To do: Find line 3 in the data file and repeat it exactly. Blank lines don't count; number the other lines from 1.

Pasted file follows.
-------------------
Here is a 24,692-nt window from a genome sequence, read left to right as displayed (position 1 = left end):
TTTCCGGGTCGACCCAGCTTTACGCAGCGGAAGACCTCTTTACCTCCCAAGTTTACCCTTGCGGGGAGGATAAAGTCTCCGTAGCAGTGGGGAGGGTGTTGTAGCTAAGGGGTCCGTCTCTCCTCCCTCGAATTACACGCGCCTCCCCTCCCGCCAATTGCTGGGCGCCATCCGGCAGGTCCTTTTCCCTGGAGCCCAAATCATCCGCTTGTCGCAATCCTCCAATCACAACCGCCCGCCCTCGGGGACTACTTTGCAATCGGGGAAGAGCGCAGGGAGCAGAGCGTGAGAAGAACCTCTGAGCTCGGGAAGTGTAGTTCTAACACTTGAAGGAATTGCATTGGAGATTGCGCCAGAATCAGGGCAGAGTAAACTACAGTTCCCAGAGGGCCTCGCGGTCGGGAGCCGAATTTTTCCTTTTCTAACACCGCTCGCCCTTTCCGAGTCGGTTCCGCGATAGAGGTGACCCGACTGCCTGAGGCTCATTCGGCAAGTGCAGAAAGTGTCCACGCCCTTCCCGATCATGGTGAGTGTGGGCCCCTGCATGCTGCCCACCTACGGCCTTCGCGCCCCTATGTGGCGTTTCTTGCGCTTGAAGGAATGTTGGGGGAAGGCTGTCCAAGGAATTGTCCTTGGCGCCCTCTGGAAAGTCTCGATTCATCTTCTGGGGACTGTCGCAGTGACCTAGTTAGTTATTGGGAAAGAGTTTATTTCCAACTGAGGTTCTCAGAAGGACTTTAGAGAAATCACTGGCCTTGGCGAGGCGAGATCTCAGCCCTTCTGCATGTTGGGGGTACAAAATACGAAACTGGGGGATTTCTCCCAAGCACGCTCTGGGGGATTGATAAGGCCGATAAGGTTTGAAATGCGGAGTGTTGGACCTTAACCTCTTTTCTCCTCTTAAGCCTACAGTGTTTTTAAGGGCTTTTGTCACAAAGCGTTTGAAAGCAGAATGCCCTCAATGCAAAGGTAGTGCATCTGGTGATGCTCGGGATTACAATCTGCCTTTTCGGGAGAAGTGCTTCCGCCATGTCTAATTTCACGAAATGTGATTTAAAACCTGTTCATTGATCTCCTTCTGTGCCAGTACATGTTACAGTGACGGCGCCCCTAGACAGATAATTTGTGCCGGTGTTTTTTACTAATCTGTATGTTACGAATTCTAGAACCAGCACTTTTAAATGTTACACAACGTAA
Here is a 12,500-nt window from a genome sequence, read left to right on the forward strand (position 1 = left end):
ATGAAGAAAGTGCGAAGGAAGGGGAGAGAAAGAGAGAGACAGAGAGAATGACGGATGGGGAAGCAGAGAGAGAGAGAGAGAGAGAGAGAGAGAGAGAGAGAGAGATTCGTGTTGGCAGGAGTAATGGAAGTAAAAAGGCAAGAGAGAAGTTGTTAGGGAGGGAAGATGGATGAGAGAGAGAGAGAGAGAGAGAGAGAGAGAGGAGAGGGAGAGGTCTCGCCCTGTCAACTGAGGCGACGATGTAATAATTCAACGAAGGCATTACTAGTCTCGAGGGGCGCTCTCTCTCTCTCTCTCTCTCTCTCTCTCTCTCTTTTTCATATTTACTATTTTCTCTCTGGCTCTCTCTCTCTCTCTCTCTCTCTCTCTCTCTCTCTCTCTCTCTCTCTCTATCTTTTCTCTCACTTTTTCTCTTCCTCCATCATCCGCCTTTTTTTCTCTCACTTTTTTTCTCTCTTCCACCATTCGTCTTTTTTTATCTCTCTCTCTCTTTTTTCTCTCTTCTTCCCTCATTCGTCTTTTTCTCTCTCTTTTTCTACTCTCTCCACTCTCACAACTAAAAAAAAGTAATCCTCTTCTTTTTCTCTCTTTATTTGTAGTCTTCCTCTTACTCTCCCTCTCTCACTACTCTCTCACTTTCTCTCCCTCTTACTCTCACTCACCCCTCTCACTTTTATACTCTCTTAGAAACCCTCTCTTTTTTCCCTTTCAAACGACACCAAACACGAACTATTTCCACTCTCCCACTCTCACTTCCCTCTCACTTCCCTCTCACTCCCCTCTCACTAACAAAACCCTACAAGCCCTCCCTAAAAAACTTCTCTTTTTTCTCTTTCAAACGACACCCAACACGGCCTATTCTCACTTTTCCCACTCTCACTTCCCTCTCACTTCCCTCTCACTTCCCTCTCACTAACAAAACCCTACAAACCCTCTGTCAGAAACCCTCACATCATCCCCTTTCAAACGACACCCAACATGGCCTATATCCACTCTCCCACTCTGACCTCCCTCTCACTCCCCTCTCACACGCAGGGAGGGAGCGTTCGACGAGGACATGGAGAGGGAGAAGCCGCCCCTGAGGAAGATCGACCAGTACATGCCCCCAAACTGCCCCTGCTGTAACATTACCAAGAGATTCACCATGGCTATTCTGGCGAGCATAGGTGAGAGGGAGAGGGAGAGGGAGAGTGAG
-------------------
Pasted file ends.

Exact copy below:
Here is a 12,500-nt window from a genome sequence, read left to right on the forward strand (position 1 = left end):